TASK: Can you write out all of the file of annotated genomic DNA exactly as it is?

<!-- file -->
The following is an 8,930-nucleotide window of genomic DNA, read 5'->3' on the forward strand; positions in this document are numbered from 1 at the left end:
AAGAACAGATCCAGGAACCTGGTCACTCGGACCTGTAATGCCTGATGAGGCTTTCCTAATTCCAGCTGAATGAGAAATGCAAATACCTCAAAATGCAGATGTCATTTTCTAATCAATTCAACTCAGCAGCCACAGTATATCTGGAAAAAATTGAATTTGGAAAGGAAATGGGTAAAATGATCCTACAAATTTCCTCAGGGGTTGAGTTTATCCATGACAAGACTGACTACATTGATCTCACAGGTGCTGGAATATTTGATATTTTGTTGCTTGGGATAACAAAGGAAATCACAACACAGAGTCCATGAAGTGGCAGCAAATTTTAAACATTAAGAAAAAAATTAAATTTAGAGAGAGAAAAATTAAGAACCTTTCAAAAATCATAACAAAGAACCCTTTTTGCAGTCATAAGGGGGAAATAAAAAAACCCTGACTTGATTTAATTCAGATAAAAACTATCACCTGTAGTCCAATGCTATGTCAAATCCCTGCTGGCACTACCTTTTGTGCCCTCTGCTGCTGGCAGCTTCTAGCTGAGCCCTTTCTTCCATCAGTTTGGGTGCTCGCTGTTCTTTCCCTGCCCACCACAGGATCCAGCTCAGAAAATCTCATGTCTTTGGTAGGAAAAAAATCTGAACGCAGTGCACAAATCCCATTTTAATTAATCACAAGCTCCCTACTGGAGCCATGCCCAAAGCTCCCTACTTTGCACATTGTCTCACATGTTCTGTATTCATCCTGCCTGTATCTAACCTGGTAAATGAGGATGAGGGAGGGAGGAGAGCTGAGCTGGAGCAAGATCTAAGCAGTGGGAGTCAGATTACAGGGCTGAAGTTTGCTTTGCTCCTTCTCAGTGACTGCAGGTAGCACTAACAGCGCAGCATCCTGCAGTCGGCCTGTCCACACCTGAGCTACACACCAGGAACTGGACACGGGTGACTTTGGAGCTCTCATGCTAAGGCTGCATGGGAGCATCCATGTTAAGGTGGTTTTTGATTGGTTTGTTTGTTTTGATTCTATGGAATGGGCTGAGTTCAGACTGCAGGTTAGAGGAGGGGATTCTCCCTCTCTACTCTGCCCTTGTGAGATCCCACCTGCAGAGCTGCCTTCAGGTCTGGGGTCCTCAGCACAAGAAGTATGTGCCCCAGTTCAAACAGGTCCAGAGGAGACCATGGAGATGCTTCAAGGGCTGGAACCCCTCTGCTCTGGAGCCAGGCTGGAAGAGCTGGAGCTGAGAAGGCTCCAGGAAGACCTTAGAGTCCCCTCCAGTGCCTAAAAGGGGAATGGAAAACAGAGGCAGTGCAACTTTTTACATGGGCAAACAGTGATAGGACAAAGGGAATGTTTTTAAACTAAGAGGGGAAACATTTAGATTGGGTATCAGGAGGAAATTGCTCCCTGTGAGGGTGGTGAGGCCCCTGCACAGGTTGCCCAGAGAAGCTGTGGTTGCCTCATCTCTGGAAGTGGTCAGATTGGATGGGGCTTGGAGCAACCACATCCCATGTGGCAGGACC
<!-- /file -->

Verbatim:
The following is an 8,930-nucleotide window of genomic DNA, read 5'->3' on the forward strand; positions in this document are numbered from 1 at the left end:
AAGAACAGATCCAGGAACCTGGTCACTCGGACCTGTAATGCCTGATGAGGCTTTCCTAATTCCAGCTGAATGAGAAATGCAAATACCTCAAAATGCAGATGTCATTTTCTAATCAATTCAACTCAGCAGCCACAGTATATCTGGAAAAAATTGAATTTGGAAAGGAAATGGGTAAAATGATCCTACAAATTTCCTCAGGGGTTGAGTTTATCCATGACAAGACTGACTACATTGATCTCACAGGTGCTGGAATATTTGATATTTTGTTGCTTGGGATAACAAAGGAAATCACAACACAGAGTCCATGAAGTGGCAGCAAATTTTAAACATTAAGAAAAAAATTAAATTTAGAGAGAGAAAAATTAAGAACCTTTCAAAAATCATAACAAAGAACCCTTTTTGCAGTCATAAGGGGGAAATAAAAAAACCCTGACTTGATTTAATTCAGATAAAAACTATCACCTGTAGTCCAATGCTATGTCAAATCCCTGCTGGCACTACCTTTTGTGCCCTCTGCTGCTGGCAGCTTCTAGCTGAGCCCTTTCTTCCATCAGTTTGGGTGCTCGCTGTTCTTTCCCTGCCCACCACAGGATCCAGCTCAGAAAATCTCATGTCTTTGGTAGGAAAAAAATCTGAACGCAGTGCACAAATCCCATTTTAATTAATCACAAGCTCCCTACTGGAGCCATGCCCAAAGCTCCCTACTTTGCACATTGTCTCACATGTTCTGTATTCATCCTGCCTGTATCTAACCTGGTAAATGAGGATGAGGGAGGGAGGAGAGCTGAGCTGGAGCAAGATCTAAGCAGTGGGAGTCAGATTACAGGGCTGAAGTTTGCTTTGCTCCTTCTCAGTGACTGCAGGTAGCACTAACAGCGCAGCATCCTGCAGTCGGCCTGTCCACACCTGAGCTACACACCAGGAACTGGACACGGGTGACTTTGGAGCTCTCATGCTAAGGCTGCATGGGAGCATCCATGTTAAGGTGGTTTTTGATTGGTTTGTTTGTTTTGATTCTATGGAATGGGCTGAGTTCAGACTGCAGGTTAGAGGAGGGGATTCTCCCTCTCTACTCTGCCCTTGTGAGATCCCACCTGCAGAGCTGCCTTCAGGTCTGGGGTCCTCAGCACAAGAAGTATGTGCCCCAGTTCAAACAGGTCCAGAGGAGACCATGGAGATGCTTCAAGGGCTGGAACCCCTCTGCTCTGGAGCCAGGCTGGAAGAGCTGGAGCTGAGAAGGCTCCAGGAAGACCTTAGAGTCCCCTCCAGTGCCTAAAAGGGGAATGGAAAACAGAGGCAGTGCAACTTTTTACATGGGCAAACAGTGATAGGACAAAGGGAATGTTTTTAAACTAAGAGGGGAAACATTTAGATTGGGTATCAGGAGGAAATTGCTCCCTGTGAGGGTGGTGAGGCCCCTGCACAGGTTGCCCAGAGAAGCTGTGGTTGCCTCATCTCTGGAAGTGGTCAGATTGGATGGGGCTTGGAGCAACCACATCCCATGTGGCAGGACC